Friday morning was spent drying out my laptop after I slopped coffee across the keyboard while listening to comments from Illinois’ governor, Chicago’s mayor, and President Obama in support of Chicago’s Olympics bid. The wisdom of dumping this undertaking on a financially strapped city in a state that just months before had threatened an income tax hike and social service cuts during acrimonious budget negotiations was deluded, at best.
I was amused by Joe Wilson’s outburst during the president’s recent address on health care reform. The absurdity of one politician calling another a liar is, after all, rather comical. My amusement turned to irritation when I realized that once reform has been voted down, the only truth that will come out of the process is that the American people have been betrayed once again.
Two weeks ago I shipped a crate across the country. The crate weighed nearly 1,000 lbs., and was destined for the East Coast. I placed the crate in the care of a nationally-known delivery service, watched the truck pull away, and went back to work, secure in the knowledge that my shipment was safely on its way.
The launch of Sputnik I on October 4, 1957, caught America by surprise. In the face of President Eisenhower’s support of the Vanguard proposal, the Soviet Union’s unexpected milestone shocked us into accelerating our aerospace program, led to the creation of NASA, and ultimately delivered three astronauts to the moon on July 20, 1969.1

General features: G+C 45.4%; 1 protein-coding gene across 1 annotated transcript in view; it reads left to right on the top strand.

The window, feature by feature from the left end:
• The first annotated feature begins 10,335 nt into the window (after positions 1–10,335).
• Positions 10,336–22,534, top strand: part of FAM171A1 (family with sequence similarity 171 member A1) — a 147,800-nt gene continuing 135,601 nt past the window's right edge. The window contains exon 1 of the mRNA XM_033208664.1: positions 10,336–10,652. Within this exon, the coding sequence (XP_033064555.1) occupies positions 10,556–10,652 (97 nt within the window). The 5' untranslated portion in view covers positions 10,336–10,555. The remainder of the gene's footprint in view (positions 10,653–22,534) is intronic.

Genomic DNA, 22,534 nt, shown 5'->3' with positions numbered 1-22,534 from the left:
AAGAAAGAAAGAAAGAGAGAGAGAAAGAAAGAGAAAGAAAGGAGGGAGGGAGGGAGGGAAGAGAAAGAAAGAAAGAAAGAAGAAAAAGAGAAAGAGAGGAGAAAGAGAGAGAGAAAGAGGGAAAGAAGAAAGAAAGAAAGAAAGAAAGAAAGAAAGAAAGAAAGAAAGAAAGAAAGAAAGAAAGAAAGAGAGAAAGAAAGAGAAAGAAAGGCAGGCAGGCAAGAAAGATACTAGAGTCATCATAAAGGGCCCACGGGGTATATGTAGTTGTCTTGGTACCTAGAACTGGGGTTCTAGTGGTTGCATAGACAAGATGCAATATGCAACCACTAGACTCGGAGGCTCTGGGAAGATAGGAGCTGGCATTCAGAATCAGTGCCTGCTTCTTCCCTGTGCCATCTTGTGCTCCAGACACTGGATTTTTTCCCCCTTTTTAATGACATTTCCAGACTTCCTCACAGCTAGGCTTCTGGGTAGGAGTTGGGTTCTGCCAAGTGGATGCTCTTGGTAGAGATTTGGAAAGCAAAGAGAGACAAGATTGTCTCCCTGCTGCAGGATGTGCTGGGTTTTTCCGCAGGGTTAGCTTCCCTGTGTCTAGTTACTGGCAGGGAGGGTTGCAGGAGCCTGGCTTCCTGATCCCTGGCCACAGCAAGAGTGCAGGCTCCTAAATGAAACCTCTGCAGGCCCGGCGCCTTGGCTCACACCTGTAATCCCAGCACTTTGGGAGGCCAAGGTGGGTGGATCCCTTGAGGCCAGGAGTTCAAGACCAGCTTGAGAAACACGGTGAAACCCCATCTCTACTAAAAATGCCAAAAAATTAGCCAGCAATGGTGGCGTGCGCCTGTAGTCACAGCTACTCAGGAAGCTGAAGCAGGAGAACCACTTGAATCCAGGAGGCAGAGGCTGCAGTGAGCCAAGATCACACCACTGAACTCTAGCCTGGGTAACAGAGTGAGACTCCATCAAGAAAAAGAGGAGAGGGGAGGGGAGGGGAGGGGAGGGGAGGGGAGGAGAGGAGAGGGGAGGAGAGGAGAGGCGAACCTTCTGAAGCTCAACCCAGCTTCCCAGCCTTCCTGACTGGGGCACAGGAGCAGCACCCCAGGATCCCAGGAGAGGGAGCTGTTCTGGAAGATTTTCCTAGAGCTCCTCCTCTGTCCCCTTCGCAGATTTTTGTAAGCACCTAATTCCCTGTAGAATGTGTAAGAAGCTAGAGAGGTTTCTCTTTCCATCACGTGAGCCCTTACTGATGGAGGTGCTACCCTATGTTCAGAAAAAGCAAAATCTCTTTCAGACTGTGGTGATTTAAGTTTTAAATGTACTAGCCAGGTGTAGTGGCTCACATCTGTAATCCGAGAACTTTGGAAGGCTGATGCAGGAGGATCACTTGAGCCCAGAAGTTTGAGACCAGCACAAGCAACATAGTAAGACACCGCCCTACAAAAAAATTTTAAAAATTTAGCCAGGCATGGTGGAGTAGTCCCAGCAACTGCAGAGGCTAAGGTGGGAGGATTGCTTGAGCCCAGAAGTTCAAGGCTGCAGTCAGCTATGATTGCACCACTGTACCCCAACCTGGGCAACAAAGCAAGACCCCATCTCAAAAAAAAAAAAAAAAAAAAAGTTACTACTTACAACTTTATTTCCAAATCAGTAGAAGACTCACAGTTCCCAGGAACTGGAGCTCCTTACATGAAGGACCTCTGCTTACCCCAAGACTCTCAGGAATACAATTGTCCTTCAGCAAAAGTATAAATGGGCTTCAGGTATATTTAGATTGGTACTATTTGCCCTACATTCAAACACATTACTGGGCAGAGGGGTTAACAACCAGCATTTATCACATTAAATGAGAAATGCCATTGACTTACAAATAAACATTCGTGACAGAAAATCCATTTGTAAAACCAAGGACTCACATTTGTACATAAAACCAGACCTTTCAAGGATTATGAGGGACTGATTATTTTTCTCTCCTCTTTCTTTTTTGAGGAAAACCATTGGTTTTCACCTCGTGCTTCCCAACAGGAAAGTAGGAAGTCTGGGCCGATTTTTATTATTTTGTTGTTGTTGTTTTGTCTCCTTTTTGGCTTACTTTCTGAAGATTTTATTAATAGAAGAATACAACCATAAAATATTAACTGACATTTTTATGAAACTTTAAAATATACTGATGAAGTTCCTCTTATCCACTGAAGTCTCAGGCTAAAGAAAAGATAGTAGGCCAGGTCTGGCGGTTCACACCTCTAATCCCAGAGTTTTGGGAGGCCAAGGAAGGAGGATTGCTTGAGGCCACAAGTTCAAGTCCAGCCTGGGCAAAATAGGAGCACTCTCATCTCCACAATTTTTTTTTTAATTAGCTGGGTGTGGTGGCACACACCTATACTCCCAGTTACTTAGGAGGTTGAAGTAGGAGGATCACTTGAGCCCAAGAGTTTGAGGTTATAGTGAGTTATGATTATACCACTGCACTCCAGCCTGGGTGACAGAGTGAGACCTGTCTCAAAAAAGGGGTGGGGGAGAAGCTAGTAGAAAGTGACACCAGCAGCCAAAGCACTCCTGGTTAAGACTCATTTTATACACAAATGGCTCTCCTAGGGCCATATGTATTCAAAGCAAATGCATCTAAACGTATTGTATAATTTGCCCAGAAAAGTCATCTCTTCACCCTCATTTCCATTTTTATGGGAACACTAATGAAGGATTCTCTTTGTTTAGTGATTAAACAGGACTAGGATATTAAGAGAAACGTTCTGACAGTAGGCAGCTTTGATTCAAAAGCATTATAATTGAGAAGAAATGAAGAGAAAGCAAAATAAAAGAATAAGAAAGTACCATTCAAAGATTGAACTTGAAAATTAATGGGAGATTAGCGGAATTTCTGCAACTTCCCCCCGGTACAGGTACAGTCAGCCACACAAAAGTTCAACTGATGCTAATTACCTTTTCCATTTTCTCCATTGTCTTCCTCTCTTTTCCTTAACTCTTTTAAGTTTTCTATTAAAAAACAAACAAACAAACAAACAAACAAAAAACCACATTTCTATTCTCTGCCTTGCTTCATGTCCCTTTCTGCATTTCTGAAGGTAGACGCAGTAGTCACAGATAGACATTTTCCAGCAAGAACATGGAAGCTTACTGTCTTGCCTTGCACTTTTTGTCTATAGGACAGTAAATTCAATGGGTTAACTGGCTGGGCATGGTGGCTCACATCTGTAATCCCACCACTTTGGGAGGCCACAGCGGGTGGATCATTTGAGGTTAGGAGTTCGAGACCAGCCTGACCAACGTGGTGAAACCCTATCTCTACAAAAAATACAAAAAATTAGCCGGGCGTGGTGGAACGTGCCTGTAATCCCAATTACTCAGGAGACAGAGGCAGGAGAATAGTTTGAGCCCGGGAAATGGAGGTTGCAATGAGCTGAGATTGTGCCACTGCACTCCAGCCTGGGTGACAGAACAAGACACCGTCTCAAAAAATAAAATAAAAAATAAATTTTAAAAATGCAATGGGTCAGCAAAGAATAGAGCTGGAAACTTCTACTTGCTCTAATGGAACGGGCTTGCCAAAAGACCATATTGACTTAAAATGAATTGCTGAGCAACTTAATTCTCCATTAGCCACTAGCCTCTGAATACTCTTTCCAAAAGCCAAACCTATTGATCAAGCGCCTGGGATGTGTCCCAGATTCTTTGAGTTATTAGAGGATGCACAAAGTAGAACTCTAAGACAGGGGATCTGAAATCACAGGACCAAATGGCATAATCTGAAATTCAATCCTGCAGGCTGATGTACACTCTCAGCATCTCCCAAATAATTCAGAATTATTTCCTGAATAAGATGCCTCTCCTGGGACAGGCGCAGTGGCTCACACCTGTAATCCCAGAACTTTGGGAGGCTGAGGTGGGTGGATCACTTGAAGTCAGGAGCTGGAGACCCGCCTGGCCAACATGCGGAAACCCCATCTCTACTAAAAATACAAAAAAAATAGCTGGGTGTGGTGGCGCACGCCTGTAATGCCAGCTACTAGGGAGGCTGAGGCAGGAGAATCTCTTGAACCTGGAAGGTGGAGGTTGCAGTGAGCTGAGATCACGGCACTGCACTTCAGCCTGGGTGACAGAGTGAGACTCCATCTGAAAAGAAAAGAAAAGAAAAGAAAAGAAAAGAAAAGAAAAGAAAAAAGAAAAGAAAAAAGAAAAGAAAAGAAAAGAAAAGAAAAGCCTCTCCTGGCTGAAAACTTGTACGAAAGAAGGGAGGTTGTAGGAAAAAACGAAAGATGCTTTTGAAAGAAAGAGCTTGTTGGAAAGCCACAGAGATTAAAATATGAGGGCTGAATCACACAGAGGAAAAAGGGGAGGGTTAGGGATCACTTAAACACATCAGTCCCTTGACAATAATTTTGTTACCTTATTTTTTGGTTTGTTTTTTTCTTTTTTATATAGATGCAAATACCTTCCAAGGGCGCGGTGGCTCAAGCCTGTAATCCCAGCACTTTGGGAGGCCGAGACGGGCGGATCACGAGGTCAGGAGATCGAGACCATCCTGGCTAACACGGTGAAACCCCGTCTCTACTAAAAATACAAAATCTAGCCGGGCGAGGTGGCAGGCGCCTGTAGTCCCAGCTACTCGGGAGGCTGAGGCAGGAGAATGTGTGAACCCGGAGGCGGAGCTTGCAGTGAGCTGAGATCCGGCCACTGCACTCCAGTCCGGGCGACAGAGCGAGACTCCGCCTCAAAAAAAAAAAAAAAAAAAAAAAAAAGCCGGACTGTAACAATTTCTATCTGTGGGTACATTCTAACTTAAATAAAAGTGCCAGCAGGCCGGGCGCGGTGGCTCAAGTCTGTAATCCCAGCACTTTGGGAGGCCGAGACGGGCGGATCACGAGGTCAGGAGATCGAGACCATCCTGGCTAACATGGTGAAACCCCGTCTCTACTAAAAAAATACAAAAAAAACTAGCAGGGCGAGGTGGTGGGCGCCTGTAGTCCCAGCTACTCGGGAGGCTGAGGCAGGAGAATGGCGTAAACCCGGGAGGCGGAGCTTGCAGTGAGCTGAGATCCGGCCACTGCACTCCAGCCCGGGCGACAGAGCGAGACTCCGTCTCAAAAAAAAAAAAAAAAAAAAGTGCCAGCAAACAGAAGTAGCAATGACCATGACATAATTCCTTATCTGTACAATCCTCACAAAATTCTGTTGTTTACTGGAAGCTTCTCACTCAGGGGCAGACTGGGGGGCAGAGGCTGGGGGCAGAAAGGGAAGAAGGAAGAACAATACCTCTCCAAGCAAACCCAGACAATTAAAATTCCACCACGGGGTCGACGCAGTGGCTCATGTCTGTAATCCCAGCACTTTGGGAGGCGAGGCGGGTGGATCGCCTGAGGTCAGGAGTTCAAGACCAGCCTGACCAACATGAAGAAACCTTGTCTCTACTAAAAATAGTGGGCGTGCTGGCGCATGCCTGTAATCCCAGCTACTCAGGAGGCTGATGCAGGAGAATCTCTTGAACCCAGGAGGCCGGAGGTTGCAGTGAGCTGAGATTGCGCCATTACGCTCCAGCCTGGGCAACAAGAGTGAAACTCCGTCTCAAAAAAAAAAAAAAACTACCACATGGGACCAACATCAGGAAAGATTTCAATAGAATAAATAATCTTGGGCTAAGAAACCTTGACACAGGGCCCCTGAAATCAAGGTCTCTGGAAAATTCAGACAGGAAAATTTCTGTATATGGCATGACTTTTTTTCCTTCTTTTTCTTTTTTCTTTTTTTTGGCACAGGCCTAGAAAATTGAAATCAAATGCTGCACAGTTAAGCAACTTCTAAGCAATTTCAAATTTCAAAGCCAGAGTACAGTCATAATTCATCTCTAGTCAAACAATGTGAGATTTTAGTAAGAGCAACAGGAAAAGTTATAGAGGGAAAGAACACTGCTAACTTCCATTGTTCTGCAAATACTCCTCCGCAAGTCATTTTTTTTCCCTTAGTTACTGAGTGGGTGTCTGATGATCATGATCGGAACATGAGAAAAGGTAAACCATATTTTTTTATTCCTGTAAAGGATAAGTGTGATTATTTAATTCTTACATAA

While Sputnik provided the impetus for the research and development efforts that led to Apollo 11, we were uniquely poised to accept the Soviet challenge because of technological advances necessitated by World War II and the ensuing Cold War.
Part I: The Employment Picture
We have accepted for decades that the decline of U.S. manufacturing is inevitable, with lengthy analyses since the 1970s dedicated to finding a root cause for the inexorable deterioration of this vital sector of our economy.
Manufacturing employment peaked in 19791. Past economic downturns have precipitated significant drops in manufacturing employment, notably the recession of 2001, which cost us 17% of our manufacturing positions.
In response to the barrage of negative publicity surrounding health care reform, the president is aggressively defending his initiative. In the event that you have not collected any offending hoax emails to turn over to your government as a show of support, Healthreform.gov includes a form that can be filled out by anyone over the age of 13 to affirm that “I support health reform this year.” Presumably, you also support the government’s privacy policies, because the form asks the supporter to divulge their name, address, phone number, and email address.
Two emails were forwarded to me last week, the messages insisting that the revelations they contained be sent to absolutely everyone I know. One message cited numerous provisions of H.R. 3200, the Affordable Health Care Choices Act, purporting to reveal aspects of the legislation that had somehow passed under the country’s collective radar. The other email claimed that provisions of the bill provided pro-suicide counseling for those of us unfortunate enough to have turned 65.
The haste to impose government health care has led to wild speculation as to whether proponents will extend benefits to illegal immigrants. Section 246 of House Bill H.R. 3200, “No Federal Payment for Undocumented Aliens,” blocks affordability credits to those residing within our borders illegally. However, these individuals were included in the figure of 46 million uninsured that was used in the PR rush to promote this legislation, raising questions as to whether the intent is to exclude illegals, or to only appear to exclude them for the sake of garnering public opinion and forcing the reform bill through Congress.